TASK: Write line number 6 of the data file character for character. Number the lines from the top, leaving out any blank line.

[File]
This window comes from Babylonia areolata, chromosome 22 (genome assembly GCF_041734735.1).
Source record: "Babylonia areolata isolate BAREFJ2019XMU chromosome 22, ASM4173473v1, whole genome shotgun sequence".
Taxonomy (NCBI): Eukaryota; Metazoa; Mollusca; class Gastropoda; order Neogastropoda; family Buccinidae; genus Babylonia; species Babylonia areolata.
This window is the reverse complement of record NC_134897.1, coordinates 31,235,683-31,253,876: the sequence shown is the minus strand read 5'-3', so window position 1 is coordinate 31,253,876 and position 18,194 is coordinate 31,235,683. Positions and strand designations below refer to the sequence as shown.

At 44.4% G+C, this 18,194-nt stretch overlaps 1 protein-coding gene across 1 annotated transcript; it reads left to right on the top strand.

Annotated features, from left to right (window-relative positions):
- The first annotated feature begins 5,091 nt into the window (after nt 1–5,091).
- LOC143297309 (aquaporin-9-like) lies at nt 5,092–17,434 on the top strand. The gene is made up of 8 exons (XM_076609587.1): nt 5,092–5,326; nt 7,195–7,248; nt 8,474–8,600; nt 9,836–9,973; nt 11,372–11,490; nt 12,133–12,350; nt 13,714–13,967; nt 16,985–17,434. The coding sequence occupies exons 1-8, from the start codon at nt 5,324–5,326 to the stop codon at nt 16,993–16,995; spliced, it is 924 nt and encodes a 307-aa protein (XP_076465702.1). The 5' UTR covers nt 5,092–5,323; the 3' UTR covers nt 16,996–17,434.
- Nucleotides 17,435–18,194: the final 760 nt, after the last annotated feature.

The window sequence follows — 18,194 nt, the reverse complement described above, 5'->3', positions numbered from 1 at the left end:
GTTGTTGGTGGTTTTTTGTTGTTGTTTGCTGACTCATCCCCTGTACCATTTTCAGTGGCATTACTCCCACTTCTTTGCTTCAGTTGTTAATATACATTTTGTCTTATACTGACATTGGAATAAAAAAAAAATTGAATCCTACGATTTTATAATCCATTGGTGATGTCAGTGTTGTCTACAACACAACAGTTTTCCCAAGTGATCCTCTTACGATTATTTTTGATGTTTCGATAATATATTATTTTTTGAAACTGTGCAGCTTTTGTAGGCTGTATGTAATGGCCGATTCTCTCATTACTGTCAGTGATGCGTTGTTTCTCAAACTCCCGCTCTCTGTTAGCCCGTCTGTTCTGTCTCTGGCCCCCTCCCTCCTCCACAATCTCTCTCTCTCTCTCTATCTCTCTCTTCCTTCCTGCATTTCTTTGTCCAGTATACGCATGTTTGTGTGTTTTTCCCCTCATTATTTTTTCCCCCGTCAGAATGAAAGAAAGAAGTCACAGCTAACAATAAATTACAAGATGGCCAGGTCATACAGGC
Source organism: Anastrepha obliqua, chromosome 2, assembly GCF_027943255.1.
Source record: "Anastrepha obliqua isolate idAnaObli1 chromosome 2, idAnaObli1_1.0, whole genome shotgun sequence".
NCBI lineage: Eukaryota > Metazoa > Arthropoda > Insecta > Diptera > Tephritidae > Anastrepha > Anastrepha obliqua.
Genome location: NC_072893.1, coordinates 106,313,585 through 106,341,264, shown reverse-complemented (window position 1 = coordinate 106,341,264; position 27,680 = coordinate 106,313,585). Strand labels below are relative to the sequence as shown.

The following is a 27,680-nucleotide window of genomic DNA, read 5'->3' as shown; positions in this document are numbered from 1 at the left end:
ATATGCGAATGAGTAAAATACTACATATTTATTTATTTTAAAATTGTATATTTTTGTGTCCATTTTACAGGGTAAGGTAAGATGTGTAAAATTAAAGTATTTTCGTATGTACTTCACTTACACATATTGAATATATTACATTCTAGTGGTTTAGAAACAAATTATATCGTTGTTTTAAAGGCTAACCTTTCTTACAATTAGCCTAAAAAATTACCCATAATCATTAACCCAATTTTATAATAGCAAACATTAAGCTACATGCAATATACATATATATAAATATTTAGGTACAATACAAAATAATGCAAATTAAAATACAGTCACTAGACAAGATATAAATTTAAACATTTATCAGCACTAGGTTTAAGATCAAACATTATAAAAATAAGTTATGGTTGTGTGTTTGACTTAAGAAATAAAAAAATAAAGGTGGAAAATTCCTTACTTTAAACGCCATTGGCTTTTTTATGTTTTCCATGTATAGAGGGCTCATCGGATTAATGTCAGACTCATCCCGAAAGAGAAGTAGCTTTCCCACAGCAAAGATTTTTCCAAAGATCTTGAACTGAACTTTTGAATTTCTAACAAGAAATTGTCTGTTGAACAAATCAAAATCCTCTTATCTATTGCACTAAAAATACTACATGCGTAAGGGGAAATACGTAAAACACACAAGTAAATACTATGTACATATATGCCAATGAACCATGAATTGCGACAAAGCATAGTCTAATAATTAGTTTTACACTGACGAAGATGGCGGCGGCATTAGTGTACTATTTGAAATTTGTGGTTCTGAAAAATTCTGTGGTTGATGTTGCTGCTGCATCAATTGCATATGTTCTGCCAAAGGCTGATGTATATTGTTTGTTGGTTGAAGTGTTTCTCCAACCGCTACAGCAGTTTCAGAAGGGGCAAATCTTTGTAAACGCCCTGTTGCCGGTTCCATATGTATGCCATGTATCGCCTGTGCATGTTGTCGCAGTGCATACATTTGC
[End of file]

Annotated features, from left to right (window-relative positions):